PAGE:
Thursday, January 21, 2016

Spelling Crimez

According to news reports, a ten-year-old child recently got a visit from the police after writing that he lived in a 'terrorist' house. 

Given that the family was Muslim, the Internet jumps to the conclusion that there was some racial stereotyping going on here. A day or so earlier, the Prime Minister had announced a fund (or at least partially reversed previous cuts to such funding) to teach Muslim women to speak English (which would presumably include learning the correct spelling of such words as 'terraced').

If the police were serious about gathering intelligence about potential extremists in the community, and if they believed that this was a genuine lead to an extremist family, you'd have thought they would want to treat the boy as a valuable source of information, rather than immediately alerting the family that they were under suspicion. What purpose does a home visit achieve, apart from shock and awe.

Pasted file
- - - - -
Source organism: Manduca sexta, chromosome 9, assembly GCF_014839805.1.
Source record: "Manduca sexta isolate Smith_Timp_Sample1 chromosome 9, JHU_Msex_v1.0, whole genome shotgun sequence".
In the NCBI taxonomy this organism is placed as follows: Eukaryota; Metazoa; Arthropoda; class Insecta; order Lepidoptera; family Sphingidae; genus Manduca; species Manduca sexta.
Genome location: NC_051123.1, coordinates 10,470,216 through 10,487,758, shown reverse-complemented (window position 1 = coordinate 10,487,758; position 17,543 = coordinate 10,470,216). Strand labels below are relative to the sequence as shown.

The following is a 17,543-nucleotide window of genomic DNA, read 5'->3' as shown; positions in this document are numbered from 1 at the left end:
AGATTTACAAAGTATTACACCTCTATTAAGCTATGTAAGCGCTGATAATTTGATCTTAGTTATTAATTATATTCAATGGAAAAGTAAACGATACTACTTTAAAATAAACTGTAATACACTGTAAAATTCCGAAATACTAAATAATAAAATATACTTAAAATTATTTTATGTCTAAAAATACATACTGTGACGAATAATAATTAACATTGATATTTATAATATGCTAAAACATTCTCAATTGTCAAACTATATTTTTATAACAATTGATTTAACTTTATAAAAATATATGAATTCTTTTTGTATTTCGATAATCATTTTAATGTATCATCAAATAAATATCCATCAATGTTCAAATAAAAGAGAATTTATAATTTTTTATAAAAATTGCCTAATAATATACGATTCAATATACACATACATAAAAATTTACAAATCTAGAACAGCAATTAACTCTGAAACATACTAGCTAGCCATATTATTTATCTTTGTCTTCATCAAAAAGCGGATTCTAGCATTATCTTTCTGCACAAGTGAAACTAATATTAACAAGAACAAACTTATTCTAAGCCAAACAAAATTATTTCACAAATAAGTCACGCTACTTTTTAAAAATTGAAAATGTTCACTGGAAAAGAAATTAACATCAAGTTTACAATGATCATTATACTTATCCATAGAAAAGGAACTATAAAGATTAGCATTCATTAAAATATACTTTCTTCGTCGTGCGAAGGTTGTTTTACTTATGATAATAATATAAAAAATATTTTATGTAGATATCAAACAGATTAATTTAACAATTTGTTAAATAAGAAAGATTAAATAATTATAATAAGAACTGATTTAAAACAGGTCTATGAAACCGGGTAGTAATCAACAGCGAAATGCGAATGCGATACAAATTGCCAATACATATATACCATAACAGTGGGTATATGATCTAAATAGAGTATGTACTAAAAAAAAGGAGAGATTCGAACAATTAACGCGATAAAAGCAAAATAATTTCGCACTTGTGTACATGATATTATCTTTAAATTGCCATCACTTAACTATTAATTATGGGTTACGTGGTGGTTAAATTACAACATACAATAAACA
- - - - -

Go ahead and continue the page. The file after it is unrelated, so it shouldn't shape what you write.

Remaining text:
The authorities have responded to the news reports, claiming that the home visit was not prompted solely by a single misspelling, there were a number of issues arising from the child's schoolwork, and that it had not been regarded as a terror incident. The home visit had been done by a social worker, accompanied by a PC.

According to the boy's cousin, the boy is now scared of writing, or using his imagination. Arguably that's not a good use of police time, when a bit of well-timed sarcasm by a schoolteacher can achieve that outcome much more efficiently.


Update. Apparently what the boy actually wrote was this.
"I hate it when my uncle beats me. I live in a terrorist house with my uncle."
So what happened within the family after the social worker (accompanied by the PC) leaves? And what happened within the community when the media sensationalized the story? Can anyone use some imagination?



Rahila Bano, Muslim boy, 10, probed for 'terrorist house' spelling error (BBC News 20 January 2016)

Mario Cacciottolo, How much of a problem is speaking English for some Muslim women? (BBC News 18 January 2016)

Aisha Gani, Lancashire police criticise BBC over 'terrorist house' story (BBC News, 21 January 2016)

Lancashire 'terrorist house' row 'not a spelling mistake' (BBC News 20 January 2016)

Bill Jacobs, 'We've done nothing wrong' - Teachers and police respond to 'terrorist house' 'overreaction' (Lancashire Telegraph, 21 January 2016)


Updated 21 January 2016

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